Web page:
Kazakhstan and the United Arab Emirates (UAE) have signed a number of commercial agreements, under which the two countries will implement $900 million worth of investment projects.
The documents which are supposed to strengthen cooperation in a wide range of economic sectors were signed as part of Kazakh Prime Minister Alikhan Smailov’s visit to Abu Dhabi this week.
“The Government of Kazakhstan continues to improve the investment climate,” Smailov said, calling the Emirati partners to use all the available opportunities for cooperation.
“Despite the crisis in the world, the inflow of foreign direct investment in our country in the first quarter of this year grew by 54 percent to $6.8 billion,” he added.
UAE is Kazakhstan’s leading strategic, trade, and economic partner in the Arab region, most notably in the petrochemical, energy, transport, logistical services, agriculture, and space sectors. The UAE’s direct investments in Kazakhstan over the past 16 years amounted to more than $2.6 billion.
Meanwhile, while in Abu Dhabi, Smailov met with Musabbeh Al-Kaabi, who heads the Emirati state-owned Mubadala Investment Company which holds $285 billion in assets and ranks 13th in the world rating of sovereign funds. Following the meeting, Al-Kaabi voiced interest in investing in Kazakhstan’s green energy, finance, mining, and oil and gas sectors.
As a part of the visit, Smailov also held negotiations with Mohammed Al Suwaidi, Managing Director and Chief Executive Officer at ADQ – one of the largest holding companies in the region with direct and indirect investments in more than 90 companies.
In total, the Kazakh delegation presented the Emirati companies with 40 investment projects worth $6.5 billion in mining, agriculture, oil and gas, and construction fields.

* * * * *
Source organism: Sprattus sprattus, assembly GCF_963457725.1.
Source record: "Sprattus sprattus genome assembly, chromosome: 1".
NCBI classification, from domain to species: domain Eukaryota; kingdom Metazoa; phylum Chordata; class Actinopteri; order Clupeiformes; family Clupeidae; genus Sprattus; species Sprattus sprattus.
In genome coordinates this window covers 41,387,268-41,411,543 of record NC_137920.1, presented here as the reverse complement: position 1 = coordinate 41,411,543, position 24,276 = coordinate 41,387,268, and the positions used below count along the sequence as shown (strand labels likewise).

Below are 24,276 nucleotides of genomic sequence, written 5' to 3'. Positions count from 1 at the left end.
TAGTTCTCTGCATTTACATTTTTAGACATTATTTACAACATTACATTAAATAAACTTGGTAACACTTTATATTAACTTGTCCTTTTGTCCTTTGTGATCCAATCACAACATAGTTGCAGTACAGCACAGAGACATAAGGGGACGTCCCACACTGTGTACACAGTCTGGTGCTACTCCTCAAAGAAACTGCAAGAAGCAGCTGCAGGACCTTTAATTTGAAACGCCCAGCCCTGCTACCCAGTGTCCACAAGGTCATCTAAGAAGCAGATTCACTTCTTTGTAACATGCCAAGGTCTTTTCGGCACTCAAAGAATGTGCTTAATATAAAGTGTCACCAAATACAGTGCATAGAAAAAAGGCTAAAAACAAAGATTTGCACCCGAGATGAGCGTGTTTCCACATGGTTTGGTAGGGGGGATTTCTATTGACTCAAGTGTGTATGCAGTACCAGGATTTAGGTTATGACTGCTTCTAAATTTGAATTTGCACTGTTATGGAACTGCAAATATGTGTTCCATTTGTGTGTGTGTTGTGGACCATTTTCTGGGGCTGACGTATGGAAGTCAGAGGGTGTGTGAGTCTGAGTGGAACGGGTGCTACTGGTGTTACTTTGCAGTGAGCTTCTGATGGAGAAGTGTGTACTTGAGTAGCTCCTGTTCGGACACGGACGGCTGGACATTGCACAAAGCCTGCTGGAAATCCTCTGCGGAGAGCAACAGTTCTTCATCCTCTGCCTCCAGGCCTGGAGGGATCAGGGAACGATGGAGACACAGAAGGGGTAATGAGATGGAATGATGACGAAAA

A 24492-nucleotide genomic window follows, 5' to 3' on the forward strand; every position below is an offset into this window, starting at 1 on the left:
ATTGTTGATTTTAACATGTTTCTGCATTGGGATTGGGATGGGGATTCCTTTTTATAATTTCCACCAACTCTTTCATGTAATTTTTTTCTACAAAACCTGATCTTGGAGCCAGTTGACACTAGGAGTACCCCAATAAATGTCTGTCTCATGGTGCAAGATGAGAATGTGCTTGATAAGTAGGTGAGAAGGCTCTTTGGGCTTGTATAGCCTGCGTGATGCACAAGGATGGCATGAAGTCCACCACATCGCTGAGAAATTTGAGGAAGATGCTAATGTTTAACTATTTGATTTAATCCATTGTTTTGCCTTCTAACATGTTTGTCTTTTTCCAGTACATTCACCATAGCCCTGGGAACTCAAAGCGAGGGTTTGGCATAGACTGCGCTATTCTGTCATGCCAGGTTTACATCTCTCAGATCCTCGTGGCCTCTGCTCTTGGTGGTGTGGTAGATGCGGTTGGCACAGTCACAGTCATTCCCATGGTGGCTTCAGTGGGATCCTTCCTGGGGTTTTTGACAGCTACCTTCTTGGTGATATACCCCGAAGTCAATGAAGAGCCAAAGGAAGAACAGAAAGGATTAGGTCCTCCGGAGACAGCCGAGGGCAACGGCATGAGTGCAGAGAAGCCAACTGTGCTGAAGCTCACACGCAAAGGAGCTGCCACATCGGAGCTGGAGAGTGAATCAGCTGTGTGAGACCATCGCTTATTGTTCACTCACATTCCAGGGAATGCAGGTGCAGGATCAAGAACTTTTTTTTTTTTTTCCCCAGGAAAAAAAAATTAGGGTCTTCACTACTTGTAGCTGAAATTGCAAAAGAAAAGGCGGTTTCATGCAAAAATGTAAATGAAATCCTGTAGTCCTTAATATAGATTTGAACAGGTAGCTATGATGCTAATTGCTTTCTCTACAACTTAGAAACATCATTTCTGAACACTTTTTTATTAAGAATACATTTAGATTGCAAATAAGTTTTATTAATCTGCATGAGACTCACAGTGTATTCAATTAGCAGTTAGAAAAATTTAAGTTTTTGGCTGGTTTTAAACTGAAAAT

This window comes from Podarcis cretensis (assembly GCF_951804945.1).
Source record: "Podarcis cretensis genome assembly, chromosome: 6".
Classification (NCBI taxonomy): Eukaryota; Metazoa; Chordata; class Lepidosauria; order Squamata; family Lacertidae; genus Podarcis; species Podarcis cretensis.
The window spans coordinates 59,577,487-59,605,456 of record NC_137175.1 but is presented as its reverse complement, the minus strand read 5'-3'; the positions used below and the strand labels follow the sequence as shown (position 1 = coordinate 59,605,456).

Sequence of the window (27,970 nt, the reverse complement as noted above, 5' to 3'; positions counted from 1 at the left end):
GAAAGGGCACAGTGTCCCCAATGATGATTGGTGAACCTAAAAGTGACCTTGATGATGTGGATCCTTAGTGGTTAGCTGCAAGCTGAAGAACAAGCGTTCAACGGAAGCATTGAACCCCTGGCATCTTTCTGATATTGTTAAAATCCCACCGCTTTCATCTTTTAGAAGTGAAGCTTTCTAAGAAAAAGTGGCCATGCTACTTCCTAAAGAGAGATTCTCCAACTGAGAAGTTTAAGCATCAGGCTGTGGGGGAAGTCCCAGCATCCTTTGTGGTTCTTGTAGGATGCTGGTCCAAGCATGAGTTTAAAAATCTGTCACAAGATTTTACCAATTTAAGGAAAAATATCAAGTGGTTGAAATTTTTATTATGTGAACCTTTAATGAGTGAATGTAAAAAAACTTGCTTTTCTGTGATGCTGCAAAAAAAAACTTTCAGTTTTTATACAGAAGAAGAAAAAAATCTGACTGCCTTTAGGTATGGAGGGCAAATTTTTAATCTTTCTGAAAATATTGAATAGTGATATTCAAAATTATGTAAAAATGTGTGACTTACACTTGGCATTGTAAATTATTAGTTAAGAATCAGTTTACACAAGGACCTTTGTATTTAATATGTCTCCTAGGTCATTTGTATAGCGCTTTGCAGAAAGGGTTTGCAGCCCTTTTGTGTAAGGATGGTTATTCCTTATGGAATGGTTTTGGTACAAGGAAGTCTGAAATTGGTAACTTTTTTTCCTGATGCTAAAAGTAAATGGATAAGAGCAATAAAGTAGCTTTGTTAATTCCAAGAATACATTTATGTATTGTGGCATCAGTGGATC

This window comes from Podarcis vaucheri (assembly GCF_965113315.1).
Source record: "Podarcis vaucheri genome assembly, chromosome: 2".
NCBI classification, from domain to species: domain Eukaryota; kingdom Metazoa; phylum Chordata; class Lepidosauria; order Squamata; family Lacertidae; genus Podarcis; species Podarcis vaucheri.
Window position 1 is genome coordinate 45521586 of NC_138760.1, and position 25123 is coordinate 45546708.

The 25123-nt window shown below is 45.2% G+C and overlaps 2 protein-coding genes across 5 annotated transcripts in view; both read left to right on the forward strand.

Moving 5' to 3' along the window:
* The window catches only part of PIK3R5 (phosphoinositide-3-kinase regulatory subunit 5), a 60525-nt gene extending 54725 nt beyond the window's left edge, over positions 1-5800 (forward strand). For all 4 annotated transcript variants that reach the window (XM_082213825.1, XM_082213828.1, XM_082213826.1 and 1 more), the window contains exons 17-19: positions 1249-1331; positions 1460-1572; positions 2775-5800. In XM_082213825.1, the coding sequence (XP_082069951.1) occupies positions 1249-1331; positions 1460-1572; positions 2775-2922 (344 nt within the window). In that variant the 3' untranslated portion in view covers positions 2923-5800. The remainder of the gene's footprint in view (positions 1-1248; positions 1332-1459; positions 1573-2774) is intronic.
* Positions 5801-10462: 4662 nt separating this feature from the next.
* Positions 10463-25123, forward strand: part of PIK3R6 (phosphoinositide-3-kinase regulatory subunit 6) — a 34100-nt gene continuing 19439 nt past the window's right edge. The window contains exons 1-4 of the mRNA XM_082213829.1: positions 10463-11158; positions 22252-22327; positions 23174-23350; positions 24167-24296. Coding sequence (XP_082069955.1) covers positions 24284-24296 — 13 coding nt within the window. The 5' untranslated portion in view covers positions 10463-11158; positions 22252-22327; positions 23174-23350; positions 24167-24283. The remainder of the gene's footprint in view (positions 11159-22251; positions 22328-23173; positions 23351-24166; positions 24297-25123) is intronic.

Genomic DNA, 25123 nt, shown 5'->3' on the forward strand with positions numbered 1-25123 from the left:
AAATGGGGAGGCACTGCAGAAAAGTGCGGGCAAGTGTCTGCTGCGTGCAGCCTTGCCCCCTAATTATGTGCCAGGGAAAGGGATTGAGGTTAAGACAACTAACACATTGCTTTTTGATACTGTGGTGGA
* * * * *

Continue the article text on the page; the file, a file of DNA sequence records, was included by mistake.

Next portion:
“We have serious potential in the areas of energy, chemical industry, agriculture, mining, and metallurgical complex. In this context, I would like to propose to participate in the implementation of new projects specially prepared taking into account the current situation in the world,” the prime minister stressed, according to his press service.
Smailov also highlighted the potential of the Trans-Caspian International Trade Route (TITR), known as the “Middle Corridor,” as the main pivot for realizing the transcontinental trade potential and attracting private investments. Kazakhstan is actively developing the Trans-Caspian International Transport Route, Smailov said, adding that it is planned to construct a shipbuilding plant along the shore of the Caspian Sea.
TITR runs from the Chinese Lianyungang seaport to the Chinese-Kazakh border, further through Kazakhstan, the Caspian Sea, Azerbaijan, and Georgia to Europe. Goods are transported by railway to the Kazakh seaports of Aktau and Kuryk and further sent to the Baku International Sea Trade Port (Port of Baku) in Azerbaijan by ships via the Caspian Sea. In Azerbaijan, containers are transported along the 826-kilometer Baku-Tbilisi-Kars railway towards Georgia and ultimately Turkey. The route further splits up into two with both leading to Europe — one of them passes through the Turkish cities of Mersin and Istanbul and the Mediterranean Sea. At the same time, the other one stretches to the Ukrainian city of Chernomorsk via the Black Sea.
In 2021, the transit and container traffic on TITR surpassed 25,000 twenty-foot equivalent containers (TEU), increasing 20 percent from 2020. The participating countries intend to increase the volume of cargo along the route by six times to 3.2 million tons per annum.